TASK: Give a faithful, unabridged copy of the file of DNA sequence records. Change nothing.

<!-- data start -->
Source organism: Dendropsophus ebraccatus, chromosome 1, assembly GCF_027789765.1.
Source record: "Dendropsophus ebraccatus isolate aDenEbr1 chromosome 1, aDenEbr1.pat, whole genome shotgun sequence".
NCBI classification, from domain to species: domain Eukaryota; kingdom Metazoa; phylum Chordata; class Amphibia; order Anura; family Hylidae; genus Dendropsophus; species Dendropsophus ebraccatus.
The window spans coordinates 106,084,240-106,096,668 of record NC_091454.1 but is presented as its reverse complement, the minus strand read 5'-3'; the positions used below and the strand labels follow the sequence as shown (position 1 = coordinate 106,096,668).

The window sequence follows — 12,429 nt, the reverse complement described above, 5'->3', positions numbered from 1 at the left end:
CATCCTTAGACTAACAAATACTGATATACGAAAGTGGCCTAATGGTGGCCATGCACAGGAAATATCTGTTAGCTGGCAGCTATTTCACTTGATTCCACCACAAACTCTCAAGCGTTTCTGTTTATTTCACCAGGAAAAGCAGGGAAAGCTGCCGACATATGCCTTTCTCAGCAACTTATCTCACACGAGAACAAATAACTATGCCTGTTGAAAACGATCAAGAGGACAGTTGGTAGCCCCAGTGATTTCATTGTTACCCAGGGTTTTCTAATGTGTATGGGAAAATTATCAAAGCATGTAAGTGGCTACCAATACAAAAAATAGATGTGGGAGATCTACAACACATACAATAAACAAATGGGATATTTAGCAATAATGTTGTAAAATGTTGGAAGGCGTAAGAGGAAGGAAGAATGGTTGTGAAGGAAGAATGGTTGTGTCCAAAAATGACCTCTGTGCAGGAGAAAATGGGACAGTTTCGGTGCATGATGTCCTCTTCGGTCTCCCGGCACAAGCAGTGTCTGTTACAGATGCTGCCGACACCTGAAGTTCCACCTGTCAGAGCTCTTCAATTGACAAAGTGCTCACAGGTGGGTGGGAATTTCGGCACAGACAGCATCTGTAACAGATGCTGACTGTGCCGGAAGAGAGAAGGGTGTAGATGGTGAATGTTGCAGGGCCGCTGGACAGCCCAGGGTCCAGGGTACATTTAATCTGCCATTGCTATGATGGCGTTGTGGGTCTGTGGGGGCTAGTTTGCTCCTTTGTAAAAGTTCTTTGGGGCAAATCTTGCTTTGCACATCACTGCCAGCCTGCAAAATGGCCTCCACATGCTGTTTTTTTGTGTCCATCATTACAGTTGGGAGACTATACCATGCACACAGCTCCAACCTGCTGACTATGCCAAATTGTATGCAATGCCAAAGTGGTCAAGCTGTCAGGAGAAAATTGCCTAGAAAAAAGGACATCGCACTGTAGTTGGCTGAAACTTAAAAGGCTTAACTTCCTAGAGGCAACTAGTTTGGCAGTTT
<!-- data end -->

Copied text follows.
Source organism: Dendropsophus ebraccatus, chromosome 1, assembly GCF_027789765.1.
Source record: "Dendropsophus ebraccatus isolate aDenEbr1 chromosome 1, aDenEbr1.pat, whole genome shotgun sequence".
NCBI classification, from domain to species: domain Eukaryota; kingdom Metazoa; phylum Chordata; class Amphibia; order Anura; family Hylidae; genus Dendropsophus; species Dendropsophus ebraccatus.
The window spans coordinates 106,084,240-106,096,668 of record NC_091454.1 but is presented as its reverse complement, the minus strand read 5'-3'; the positions used below and the strand labels follow the sequence as shown (position 1 = coordinate 106,096,668).

The window sequence follows — 12,429 nt, the reverse complement described above, 5'->3', positions numbered from 1 at the left end:
CATCCTTAGACTAACAAATACTGATATACGAAAGTGGCCTAATGGTGGCCATGCACAGGAAATATCTGTTAGCTGGCAGCTATTTCACTTGATTCCACCACAAACTCTCAAGCGTTTCTGTTTATTTCACCAGGAAAAGCAGGGAAAGCTGCCGACATATGCCTTTCTCAGCAACTTATCTCACACGAGAACAAATAACTATGCCTGTTGAAAACGATCAAGAGGACAGTTGGTAGCCCCAGTGATTTCATTGTTACCCAGGGTTTTCTAATGTGTATGGGAAAATTATCAAAGCATGTAAGTGGCTACCAATACAAAAAATAGATGTGGGAGATCTACAACACATACAATAAACAAATGGGATATTTAGCAATAATGTTGTAAAATGTTGGAAGGCGTAAGAGGAAGGAAGAATGGTTGTGAAGGAAGAATGGTTGTGTCCAAAAATGACCTCTGTGCAGGAGAAAATGGGACAGTTTCGGTGCATGATGTCCTCTTCGGTCTCCCGGCACAAGCAGTGTCTGTTACAGATGCTGCCGACACCTGAAGTTCCACCTGTCAGAGCTCTTCAATTGACAAAGTGCTCACAGGTGGGTGGGAATTTCGGCACAGACAGCATCTGTAACAGATGCTGACTGTGCCGGAAGAGAGAAGGGTGTAGATGGTGAATGTTGCAGGGCCGCTGGACAGCCCAGGGTCCAGGGTACATTTAATCTGCCATTGCTATGATGGCGTTGTGGGTCTGTGGGGGCTAGTTTGCTCCTTTGTAAAAGTTCTTTGGGGCAAATCTTGCTTTGCACATCACTGCCAGCCTGCAAAATGGCCTCCACATGCTGTTTTTTTGTGTCCATCATTACAGTTGGGAGACTATACCATGCACACAGCTCCAACCTGCTGACTATGCCAAATTGTATGCAATGCCAAAGTGGTCAAGCTGTCAGGAGAAAATTGCCTAGAAAAAAGGACATCGCACTGTAGTTGGCTGAAACTTAAAAGGCTTAACTTCCTAGAGGCAACTAGTTTGGCAGTTT